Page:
Less a story than a seed of a story
Recently I went to Milt Barker's funeraI. We entered the Christian Brothers (it’s a Catholic religious teaching order) together. Seven years later I got tossed out for being politically "radical" (which of course, I explore in "Bad Brother"- my most autobiographical performance piece) while he stayed and spent many years at Tortino-Grace high school as a teacher and then as the Principal.
I'm not in Catholic churches much these days, except for funerals and when I do I find myself a curious anthropologist rather than a believer. There were a lot of people there to pay their respects including a dozen brothers, older than me, in their black suits and white collars. I found myself wondering whom I would be if I had stayed but of course that is the wrong question. A better question was why do the prayers, the language of "Milt has been taken into God's arms" seem so utterly false to me?
Comes time to say the "Our Father" and I realize that the only words I can say without hesitation are "give us this day our daily bread, and forgive us our trespasses as we forgive those who trespass against us..." The first part of that is the statement of being here now and gratitude. I get that. I live that.
The second portion is a variation of the golden rule - the "do unto others as you would have them do unto you" - applied to forgiveness, that most necessary and difficult human act. It is a letting go of the past/hurt that frees the one who was offended and offering resolution as much as the one who caused the offense. I forgave the Brothers for tossing me out and once I did I could bless them in their work and their faith, even though it no longer was my work or my faith.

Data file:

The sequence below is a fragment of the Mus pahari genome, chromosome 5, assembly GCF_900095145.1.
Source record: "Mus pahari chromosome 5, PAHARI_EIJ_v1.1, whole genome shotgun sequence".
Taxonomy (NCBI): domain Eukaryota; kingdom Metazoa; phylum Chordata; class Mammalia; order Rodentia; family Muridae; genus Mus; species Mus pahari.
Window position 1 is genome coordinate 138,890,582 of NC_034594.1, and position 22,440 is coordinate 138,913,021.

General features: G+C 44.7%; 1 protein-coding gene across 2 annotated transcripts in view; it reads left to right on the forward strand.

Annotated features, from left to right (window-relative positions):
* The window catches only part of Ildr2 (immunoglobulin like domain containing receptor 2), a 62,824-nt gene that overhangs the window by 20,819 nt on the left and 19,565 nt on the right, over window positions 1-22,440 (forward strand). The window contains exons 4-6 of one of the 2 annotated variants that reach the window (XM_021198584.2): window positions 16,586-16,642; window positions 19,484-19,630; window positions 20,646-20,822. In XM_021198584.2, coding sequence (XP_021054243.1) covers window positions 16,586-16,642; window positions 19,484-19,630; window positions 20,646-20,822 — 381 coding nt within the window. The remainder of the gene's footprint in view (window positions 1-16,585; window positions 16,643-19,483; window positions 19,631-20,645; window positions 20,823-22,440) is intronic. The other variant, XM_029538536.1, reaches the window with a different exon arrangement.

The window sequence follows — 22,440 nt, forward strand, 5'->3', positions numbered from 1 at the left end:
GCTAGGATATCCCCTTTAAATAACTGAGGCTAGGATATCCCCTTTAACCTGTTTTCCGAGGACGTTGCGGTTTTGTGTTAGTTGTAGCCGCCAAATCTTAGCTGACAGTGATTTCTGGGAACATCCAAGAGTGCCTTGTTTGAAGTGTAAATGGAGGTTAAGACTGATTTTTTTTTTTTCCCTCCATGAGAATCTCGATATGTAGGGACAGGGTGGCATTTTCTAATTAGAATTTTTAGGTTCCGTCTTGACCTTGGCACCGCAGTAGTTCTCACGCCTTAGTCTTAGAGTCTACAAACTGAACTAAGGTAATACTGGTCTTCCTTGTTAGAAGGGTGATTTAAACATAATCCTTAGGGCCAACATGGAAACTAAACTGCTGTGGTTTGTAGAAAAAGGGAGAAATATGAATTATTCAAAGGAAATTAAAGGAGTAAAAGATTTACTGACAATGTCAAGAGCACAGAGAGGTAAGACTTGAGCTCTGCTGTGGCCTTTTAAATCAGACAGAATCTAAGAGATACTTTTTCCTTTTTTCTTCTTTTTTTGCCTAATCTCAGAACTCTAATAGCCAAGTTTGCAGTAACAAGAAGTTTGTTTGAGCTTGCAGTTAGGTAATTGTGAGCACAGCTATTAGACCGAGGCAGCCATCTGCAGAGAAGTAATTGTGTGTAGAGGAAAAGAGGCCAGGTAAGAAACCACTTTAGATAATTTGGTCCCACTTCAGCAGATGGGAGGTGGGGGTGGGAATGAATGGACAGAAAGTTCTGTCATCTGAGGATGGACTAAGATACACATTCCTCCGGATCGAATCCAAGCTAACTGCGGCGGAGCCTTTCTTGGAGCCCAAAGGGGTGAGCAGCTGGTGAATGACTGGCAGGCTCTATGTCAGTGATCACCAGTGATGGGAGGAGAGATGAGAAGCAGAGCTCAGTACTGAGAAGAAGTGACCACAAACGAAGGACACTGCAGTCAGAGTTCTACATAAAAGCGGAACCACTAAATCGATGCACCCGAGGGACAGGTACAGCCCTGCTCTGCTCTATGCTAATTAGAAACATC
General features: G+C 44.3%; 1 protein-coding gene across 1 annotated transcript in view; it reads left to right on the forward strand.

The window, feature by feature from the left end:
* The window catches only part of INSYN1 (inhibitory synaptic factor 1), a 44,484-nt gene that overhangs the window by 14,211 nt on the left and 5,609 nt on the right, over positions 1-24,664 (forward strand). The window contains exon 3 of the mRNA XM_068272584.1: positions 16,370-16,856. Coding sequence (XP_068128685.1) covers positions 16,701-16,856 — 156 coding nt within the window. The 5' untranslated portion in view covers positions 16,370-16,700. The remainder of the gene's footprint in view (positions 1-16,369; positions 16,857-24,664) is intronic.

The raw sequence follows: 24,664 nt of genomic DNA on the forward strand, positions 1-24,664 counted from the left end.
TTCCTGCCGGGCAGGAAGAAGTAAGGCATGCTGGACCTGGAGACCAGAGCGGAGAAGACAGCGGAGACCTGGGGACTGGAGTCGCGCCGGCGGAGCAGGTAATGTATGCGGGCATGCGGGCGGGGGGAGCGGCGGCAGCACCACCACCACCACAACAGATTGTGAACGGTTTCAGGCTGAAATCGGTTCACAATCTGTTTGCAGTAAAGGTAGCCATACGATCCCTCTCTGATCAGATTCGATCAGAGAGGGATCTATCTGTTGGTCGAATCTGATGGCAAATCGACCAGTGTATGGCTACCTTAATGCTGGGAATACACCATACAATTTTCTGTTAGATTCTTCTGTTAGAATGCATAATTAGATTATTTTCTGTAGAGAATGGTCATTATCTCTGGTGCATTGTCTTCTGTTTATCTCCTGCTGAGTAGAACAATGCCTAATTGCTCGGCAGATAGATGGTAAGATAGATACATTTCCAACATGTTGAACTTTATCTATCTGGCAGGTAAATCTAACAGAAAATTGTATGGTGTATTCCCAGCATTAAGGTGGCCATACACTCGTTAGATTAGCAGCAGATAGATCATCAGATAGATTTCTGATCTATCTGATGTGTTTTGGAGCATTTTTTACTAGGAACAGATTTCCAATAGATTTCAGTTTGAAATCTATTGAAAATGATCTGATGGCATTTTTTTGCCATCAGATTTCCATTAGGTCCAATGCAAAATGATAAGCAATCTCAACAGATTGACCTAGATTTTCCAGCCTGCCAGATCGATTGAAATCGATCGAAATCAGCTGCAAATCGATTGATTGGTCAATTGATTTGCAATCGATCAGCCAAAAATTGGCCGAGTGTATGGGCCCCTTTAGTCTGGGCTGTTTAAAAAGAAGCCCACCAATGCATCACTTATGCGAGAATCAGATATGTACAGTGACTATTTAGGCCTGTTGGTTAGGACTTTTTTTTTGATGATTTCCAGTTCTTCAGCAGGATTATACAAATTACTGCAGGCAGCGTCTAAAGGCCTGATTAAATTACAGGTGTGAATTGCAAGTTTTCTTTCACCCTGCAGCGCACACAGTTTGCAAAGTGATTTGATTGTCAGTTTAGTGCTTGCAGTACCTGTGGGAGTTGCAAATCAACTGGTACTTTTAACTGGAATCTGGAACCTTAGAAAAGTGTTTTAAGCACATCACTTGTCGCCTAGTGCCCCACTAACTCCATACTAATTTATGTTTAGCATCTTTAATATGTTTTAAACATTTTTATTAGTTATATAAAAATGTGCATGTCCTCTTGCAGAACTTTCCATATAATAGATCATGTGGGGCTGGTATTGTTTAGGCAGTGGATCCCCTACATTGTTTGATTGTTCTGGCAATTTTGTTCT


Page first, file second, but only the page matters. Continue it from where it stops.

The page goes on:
Then the moment came as in every Catholic service when it was time for the communion I did not partake in, I watched the line of those who would pass the casket to step to the left or right to receive the symbolic body and blood of Christ. I had a thought - a little seed of a story really - come to me.
Jesus is at the funeral. Not the white European Jesus you see so often in depictions, but rather the Semitic Jewish Jesus of dark skin, long black hair, looking very much like an underfed Rabbi. When it is time for communion, he shrugs and figures why not partake of his own body and blood. He gets in line with everyone else and as he passes the coffin, he knocks on it, once, twice, and says, “Are you awake?”
The people in line behind him are upset at the disrespect but to their shock, there comes a knocking back from inside the coffin. Everything stops, the mortician rushes over to the coffin. He opens the lid and Milt sits up, blinks his eyes and says, “S’allright...”
People are gasping, weeping, proclaiming a miracle. While they help Milt out of the coffin Jesus slips out the side door. Why stick around for what will surely be a lot of questions and unbelieved answers?
I like the thought of Jesus coming again and of Milt as Lazarus. But most of all I like the question that follows the knock – Are you awake?
It is not the building or the ritual that matters. Not the priest intoning prayers in the same familiar melody of Gregorian chants or the censer rising and falling as he circles the casket. It is not the prayers or dogma. All that is the stuff of sleep, a kind of dream that comforts some and disorients others.
Being awake is making your peace with death. We live and we die. That is the truth that faith soft pedals. Living in the here and now, not the hereafter. The work of our hands, the charity and compassion we practice, the love and community we offer. Such are my thoughts.
So good bye Milt. Thanks for your life and work. Thanks for bringing me to church to think these thoughts and to let me smell the Jerusalem incense once again. Much has changed since we knelt in the cold formation chapels and sang those same Gregorian melodies. Much hasn't and those scented clouds hanging in the light of stained glass windows are one of the things that remains wholly outside of time and place. That heady perfume is a joy and a remembering of how far I’ve come. Go my absent brother to your rest and I will go to the work of making stories, making meaning from this life and this day I am given.
I put my coat on over my black suit and white shirt. I put on my black hat and walk away.